On the NetBSD blog you’ll find an announcement that Microsoft has donated working code to support an experimental hardware platform to NetBSD.
Microsoft has a mixed relationship with open source software. There’s the perennial discussions about Windows using BSD’s TCP/IP stack, .NET for FreeBSD, Microsoft buying and killing a NetBSD-based phone, and any amount of blather ranging from the absurd to the paranoid. What makes this different?
First, it’s a gift. No strings attached — the BSD license doesn’t support strings. Copyright has been assigned to the NetBSD Foundation. It’s ours now, and there’s nothing Microsoft — or anyone — can do to take it back.
Second, the extensible MIPS hardware can be reconfigured in software to support application-specific tasks. This is cool. I’m sure that someone will tell me that this was done twenty years ago and that the prior work has been unfairly ignored since, and someone else will tell me that this is really no big deal, but it sure sounds interesting to my uneducated ears.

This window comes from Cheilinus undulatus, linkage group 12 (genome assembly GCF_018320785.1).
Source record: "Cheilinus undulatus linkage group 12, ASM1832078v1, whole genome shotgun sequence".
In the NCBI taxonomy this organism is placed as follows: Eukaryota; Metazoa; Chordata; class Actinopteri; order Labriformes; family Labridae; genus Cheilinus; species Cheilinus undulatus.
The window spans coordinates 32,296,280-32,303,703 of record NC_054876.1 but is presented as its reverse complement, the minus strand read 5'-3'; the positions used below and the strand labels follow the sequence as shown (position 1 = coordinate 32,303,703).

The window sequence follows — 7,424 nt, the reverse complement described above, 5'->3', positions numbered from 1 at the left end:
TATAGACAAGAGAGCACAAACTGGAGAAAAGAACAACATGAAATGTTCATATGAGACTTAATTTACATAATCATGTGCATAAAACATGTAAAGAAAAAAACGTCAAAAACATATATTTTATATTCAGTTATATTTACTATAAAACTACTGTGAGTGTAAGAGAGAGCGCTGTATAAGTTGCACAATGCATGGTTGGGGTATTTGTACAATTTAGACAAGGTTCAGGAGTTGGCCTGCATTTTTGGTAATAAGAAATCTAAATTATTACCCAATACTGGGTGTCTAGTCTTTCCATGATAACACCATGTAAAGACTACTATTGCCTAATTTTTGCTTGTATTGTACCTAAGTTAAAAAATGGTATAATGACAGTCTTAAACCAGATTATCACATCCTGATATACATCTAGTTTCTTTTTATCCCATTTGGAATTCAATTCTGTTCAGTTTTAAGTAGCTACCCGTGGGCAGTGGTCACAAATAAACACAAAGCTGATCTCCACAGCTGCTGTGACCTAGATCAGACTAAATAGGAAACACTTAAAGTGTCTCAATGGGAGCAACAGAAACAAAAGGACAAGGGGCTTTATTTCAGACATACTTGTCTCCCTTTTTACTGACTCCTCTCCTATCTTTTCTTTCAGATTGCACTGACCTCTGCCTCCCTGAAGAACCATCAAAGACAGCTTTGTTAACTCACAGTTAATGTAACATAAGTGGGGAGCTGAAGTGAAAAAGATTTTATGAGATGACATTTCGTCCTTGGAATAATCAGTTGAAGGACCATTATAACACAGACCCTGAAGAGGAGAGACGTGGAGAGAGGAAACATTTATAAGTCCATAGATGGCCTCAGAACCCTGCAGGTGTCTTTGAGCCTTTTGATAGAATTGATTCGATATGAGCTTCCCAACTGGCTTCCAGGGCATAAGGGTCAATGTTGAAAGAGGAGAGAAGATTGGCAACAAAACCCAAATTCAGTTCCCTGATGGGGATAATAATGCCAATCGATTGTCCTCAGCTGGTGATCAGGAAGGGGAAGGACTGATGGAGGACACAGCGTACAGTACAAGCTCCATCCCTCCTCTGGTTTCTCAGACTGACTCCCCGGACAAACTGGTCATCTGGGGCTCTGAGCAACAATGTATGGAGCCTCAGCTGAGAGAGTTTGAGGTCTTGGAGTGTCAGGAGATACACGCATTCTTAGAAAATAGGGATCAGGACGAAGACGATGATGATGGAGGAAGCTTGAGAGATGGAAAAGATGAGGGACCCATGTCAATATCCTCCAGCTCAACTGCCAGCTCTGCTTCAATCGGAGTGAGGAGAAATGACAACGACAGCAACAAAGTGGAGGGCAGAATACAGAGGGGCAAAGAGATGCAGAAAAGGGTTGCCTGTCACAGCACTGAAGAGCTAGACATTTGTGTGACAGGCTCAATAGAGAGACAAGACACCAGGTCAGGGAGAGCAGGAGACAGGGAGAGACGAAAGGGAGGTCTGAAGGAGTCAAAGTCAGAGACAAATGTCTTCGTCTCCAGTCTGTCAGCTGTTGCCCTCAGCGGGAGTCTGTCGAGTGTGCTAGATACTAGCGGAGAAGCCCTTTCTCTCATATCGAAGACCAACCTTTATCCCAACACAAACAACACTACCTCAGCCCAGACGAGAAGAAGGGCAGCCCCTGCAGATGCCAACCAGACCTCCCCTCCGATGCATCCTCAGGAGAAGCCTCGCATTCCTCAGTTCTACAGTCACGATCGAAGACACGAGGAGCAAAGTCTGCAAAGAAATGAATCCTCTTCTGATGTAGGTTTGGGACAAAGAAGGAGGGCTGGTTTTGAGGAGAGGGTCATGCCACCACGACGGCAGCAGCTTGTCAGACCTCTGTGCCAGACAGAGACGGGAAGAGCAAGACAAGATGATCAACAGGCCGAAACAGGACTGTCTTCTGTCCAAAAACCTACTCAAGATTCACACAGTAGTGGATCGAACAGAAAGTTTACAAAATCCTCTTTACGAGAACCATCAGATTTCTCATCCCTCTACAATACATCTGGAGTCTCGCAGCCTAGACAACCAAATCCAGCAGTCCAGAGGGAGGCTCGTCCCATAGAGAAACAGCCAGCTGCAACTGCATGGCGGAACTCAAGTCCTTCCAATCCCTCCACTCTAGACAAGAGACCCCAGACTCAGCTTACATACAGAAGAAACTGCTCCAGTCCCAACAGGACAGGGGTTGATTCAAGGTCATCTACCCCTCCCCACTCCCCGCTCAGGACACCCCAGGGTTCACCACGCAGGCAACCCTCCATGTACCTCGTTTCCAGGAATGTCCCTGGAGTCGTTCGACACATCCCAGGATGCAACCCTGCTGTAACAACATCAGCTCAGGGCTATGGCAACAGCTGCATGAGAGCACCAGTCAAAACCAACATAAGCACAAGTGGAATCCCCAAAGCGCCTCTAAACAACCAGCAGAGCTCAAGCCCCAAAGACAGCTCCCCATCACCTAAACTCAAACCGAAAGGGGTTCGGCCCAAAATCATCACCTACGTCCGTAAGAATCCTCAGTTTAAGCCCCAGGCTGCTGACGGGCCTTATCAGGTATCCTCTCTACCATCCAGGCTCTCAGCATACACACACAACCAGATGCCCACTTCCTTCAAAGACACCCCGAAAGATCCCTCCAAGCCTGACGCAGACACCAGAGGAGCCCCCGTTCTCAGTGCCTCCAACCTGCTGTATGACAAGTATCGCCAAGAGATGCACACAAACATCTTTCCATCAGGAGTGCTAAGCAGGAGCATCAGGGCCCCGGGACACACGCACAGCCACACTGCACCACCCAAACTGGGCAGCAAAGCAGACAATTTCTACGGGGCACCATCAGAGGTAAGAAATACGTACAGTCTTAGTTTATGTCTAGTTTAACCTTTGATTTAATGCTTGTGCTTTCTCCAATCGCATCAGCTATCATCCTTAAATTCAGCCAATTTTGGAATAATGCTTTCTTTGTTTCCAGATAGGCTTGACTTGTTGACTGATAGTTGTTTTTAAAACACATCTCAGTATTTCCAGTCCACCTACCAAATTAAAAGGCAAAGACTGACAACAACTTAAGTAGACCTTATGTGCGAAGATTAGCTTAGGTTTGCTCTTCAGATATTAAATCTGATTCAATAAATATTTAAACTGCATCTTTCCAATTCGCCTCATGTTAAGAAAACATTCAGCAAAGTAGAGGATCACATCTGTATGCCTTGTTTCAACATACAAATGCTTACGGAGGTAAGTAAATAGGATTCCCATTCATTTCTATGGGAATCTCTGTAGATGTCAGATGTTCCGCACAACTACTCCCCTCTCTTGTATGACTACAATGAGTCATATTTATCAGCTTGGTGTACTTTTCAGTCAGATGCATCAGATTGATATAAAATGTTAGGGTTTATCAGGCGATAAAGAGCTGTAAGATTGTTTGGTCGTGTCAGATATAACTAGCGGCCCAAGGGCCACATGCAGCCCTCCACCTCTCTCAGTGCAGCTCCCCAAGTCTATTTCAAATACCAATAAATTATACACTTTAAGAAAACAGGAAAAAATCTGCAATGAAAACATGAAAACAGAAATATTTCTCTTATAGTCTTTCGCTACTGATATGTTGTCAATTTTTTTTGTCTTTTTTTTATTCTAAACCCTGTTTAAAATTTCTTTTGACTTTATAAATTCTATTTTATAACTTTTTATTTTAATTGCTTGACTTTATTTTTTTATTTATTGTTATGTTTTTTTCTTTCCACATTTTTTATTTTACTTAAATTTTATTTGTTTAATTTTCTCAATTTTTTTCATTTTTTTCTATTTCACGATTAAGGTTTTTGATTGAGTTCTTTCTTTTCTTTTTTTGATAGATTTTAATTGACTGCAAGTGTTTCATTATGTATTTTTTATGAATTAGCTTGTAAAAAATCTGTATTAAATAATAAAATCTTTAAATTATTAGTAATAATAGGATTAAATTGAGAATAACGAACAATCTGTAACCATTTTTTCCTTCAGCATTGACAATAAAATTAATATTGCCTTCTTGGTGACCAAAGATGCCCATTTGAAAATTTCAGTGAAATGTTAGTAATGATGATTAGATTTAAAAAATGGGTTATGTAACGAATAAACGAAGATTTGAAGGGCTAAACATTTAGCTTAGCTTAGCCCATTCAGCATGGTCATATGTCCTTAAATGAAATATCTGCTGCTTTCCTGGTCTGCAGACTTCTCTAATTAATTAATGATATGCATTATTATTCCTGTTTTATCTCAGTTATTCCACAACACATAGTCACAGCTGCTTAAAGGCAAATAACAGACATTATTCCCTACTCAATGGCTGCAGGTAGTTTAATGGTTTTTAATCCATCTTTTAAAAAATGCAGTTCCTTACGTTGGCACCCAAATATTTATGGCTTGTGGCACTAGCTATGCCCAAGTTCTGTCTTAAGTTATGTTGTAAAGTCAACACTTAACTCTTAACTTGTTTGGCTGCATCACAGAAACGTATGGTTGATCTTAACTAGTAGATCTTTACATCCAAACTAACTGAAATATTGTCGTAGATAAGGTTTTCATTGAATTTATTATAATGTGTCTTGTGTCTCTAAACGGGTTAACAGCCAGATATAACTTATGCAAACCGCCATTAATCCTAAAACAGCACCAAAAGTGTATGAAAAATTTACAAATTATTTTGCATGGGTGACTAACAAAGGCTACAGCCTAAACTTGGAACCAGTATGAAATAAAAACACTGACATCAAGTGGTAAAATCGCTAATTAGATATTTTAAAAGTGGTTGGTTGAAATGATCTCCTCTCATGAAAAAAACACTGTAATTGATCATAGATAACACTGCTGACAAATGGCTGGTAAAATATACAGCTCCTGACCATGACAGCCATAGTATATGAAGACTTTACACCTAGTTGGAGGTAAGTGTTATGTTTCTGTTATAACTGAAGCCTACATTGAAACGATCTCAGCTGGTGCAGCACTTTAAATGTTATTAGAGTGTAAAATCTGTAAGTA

Third, NetBSD support will help get extensible MIPS running on other BSD platforms, and to a lesser extent on other operating systems. If the hardware ever becomes widespread, that is.
I doubt that this means any sea change in Microsoft’s relationship with open source. This code is of limited use today, given the scarcity of hardware. Microsoft Research offering eMIPS patches would not surprise me, but there’s a difference between cooperation in research and cooperation anywhere else.Stalk me on social media